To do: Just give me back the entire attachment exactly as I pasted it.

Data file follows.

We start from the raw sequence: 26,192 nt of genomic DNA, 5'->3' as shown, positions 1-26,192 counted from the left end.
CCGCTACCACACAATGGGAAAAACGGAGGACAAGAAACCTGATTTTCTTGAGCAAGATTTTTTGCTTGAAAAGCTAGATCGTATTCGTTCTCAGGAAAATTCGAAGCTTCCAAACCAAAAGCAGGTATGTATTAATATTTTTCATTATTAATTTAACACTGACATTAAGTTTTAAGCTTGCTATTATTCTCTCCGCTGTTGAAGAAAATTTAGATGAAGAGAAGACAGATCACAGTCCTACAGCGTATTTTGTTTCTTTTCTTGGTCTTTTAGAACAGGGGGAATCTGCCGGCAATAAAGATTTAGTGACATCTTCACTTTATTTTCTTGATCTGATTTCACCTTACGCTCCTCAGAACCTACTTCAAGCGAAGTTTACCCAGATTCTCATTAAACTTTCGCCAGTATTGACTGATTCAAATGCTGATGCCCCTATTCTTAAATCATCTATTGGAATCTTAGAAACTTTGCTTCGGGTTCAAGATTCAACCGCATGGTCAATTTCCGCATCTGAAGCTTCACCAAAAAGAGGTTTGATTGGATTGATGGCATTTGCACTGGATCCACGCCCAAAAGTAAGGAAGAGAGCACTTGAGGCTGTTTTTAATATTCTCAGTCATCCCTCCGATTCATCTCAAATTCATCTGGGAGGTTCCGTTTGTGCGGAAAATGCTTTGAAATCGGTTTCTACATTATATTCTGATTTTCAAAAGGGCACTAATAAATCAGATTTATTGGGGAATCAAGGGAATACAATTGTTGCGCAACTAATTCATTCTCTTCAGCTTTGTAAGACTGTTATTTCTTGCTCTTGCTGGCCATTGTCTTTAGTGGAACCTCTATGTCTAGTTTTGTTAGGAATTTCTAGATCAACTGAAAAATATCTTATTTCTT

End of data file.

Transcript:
We start from the raw sequence: 26,192 nt of genomic DNA, 5'->3' as shown, positions 1-26,192 counted from the left end.
CCGCTACCACACAATGGGAAAAACGGAGGACAAGAAACCTGATTTTCTTGAGCAAGATTTTTTGCTTGAAAAGCTAGATCGTATTCGTTCTCAGGAAAATTCGAAGCTTCCAAACCAAAAGCAGGTATGTATTAATATTTTTCATTATTAATTTAACACTGACATTAAGTTTTAAGCTTGCTATTATTCTCTCCGCTGTTGAAGAAAATTTAGATGAAGAGAAGACAGATCACAGTCCTACAGCGTATTTTGTTTCTTTTCTTGGTCTTTTAGAACAGGGGGAATCTGCCGGCAATAAAGATTTAGTGACATCTTCACTTTATTTTCTTGATCTGATTTCACCTTACGCTCCTCAGAACCTACTTCAAGCGAAGTTTACCCAGATTCTCATTAAACTTTCGCCAGTATTGACTGATTCAAATGCTGATGCCCCTATTCTTAAATCATCTATTGGAATCTTAGAAACTTTGCTTCGGGTTCAAGATTCAACCGCATGGTCAATTTCCGCATCTGAAGCTTCACCAAAAAGAGGTTTGATTGGATTGATGGCATTTGCACTGGATCCACGCCCAAAAGTAAGGAAGAGAGCACTTGAGGCTGTTTTTAATATTCTCAGTCATCCCTCCGATTCATCTCAAATTCATCTGGGAGGTTCCGTTTGTGCGGAAAATGCTTTGAAATCGGTTTCTACATTATATTCTGATTTTCAAAAGGGCACTAATAAATCAGATTTATTGGGGAATCAAGGGAATACAATTGTTGCGCAACTAATTCATTCTCTTCAGCTTTGTAAGACTGTTATTTCTTGCTCTTGCTGGCCATTGTCTTTAGTGGAACCTCTATGTCTAGTTTTGTTAGGAATTTCTAGATCAACTGAAAAATATCTTATTTCTT